Liu knew this enzyme worked to attach pBA, among other chemicals, in a test tube, but the journey to prove its importance in the poplar trees took considerable work.
Liu cloned 20 genes that are expressed in woody tissues and encoded enzymes called acyltransferases. While expressing these enzymes, he mixed them with an isotope-labeled carbon, which allowed him to check to see whether the enzyme contributed to the process of attaching pBA to lignin.
He tried using RNA interference to knock down the targeted gene, but that didn’t work.
The breakthrough that established the importance of this gene came when Liu used CRISPR.
Scientists aren’t sure of the specific steps or even why plants produce pBA in the first place.
Plants produce pBA through the shikimate pathway, but the exact routes leading to pBA formation are still undiscovered.
As for why plants produce pBA, one hypothesis is that the plant uses a higher amount as a defense mechanism, making its lignin harder to remove for an insect. It could also provide resistance to mechanical stress caused by wind or snow.
“We do not have solid evidence to prove that,” he said, but “we need to explore that further.”
Liu also hopes to take a synthetic biology approach to build a more effective pathway by using the enzyme to make the plant a partner in producing pBA and in capturing and storing organic carbon.
The biochemist hopes to find a commercial partner who might be interested in exploring the development of a process that occurs naturally in poplar trees.
The environmental impact of increasing pBA in plants on the ecology of the areas in which these poplar trees might grow is unclear.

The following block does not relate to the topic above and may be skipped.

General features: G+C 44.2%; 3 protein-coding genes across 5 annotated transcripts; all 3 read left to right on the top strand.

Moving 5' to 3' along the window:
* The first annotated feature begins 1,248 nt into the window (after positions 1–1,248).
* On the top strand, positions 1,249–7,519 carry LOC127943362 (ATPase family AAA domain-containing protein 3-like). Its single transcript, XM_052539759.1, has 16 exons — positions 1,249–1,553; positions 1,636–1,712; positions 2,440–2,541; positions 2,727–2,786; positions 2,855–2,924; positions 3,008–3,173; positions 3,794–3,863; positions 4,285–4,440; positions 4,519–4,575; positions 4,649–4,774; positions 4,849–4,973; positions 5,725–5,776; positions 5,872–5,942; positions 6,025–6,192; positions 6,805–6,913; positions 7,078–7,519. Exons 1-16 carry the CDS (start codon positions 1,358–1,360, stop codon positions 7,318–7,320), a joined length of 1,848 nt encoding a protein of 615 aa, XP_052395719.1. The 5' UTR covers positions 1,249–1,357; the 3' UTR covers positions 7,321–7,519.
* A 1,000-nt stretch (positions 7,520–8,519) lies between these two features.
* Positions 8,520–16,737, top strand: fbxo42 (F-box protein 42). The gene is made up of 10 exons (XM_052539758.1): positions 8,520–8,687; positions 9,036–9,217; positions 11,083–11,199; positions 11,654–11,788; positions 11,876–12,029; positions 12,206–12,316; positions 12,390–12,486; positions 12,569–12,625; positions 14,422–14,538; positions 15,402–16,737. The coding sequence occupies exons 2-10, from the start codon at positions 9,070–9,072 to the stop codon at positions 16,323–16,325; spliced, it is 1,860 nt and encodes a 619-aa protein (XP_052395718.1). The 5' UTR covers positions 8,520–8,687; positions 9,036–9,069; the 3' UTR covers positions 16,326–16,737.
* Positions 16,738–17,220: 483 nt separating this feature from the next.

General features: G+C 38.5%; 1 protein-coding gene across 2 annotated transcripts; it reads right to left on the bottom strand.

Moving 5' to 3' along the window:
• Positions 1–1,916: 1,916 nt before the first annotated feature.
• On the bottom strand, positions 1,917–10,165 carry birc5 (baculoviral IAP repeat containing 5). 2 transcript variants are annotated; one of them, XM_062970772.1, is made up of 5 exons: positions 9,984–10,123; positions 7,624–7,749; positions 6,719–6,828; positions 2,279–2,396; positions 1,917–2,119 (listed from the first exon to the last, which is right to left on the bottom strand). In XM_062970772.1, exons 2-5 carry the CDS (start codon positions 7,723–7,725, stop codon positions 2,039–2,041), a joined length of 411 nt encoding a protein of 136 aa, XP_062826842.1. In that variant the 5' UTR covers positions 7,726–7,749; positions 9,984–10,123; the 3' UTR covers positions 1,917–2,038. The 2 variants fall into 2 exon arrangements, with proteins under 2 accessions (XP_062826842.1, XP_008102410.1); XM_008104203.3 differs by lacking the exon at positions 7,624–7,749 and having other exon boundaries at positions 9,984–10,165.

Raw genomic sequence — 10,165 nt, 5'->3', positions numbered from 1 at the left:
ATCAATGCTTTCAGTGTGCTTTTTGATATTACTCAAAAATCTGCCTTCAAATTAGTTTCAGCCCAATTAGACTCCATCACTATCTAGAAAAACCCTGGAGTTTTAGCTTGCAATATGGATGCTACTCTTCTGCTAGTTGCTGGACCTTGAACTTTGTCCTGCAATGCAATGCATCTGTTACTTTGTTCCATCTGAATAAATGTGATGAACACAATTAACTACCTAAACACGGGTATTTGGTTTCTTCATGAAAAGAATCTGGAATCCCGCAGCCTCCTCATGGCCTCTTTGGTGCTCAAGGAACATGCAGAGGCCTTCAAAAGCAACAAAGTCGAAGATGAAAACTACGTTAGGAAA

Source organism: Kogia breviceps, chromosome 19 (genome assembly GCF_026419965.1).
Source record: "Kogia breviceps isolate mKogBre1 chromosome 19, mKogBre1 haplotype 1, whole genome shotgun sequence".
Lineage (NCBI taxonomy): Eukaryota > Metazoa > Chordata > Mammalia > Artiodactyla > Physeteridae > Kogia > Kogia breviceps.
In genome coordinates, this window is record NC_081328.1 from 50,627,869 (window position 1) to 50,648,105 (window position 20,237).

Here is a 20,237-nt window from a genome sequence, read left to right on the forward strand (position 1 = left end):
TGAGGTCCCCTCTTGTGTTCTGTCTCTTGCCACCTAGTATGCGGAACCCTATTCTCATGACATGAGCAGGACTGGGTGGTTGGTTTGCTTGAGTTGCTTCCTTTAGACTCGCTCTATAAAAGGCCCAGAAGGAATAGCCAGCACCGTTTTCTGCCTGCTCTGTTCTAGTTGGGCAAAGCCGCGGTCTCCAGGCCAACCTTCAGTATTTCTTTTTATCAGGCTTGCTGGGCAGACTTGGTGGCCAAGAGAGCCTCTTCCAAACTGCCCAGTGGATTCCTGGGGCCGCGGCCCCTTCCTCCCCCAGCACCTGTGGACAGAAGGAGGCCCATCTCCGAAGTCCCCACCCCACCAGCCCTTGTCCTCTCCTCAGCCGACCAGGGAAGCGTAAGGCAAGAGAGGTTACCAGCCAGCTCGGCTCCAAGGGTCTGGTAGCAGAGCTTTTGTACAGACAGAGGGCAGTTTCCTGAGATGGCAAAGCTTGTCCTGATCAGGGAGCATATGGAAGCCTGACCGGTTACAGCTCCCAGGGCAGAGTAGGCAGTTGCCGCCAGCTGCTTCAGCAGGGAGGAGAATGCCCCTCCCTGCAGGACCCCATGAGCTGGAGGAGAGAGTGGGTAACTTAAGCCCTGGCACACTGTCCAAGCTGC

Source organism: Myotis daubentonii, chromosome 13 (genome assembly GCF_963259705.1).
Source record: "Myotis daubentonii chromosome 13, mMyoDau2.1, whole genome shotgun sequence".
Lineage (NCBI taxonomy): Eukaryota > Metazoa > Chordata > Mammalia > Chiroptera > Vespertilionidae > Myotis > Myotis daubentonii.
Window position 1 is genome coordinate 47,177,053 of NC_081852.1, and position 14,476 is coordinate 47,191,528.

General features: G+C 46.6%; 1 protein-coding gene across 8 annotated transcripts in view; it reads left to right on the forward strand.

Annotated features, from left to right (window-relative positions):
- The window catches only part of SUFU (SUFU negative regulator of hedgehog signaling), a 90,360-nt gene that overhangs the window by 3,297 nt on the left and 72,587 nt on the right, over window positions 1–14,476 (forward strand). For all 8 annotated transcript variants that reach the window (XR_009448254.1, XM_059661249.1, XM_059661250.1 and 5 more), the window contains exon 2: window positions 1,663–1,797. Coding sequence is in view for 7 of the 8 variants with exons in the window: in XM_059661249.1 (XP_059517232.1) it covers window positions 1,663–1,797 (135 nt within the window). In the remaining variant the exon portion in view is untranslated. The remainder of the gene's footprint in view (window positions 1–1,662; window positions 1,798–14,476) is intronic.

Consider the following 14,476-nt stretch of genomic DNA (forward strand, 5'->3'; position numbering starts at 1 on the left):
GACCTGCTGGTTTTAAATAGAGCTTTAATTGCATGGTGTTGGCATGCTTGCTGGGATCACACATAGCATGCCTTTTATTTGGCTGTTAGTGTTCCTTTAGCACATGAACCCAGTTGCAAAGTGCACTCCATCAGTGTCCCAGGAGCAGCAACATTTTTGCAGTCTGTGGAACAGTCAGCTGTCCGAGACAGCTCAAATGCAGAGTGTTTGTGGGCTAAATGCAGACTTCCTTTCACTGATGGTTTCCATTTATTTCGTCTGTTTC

“We do not know at this moment whether this will benefit or be harmful to the soil microbial community,” he said. “In some cases, it can help the plant absorb more nutrients. It potentially can also kill other microbial life.”
For the plant, it’s unclear what the effect of higher pBA might be. The enzyme Liu identified moves pBA from inside the cell to the cell where, which would likely mitigate any toxicity because that is dead material.
“We expect the increase of cell wall-bound pBA should promote the trees’ ability in withstanding environmental changes,” he explained.
Altering the cell’s metabolic processes by rebuilding a new pathway that produces high amounts of pBA could negatively affect a tree’s normal growth. Liu would need to conduct more experiments to explore this possible effect.
A resident of Rocky Point, Liu lives with his wife Yang Chen, who is a special education teacher assistant at Rocky Point Middle School. Their son Allen is in his third year at Purdue University, while Bryant is in his second year at the University of Southern California. The family enjoys skiing and hiking trips.
The work to confirm the link between the gene and the production of pBA involved numerous post doctoral researchers.
Liu appreciates the effort of his research team over the years. “I’m very happy that we were finally able to resolve this issue,” he said.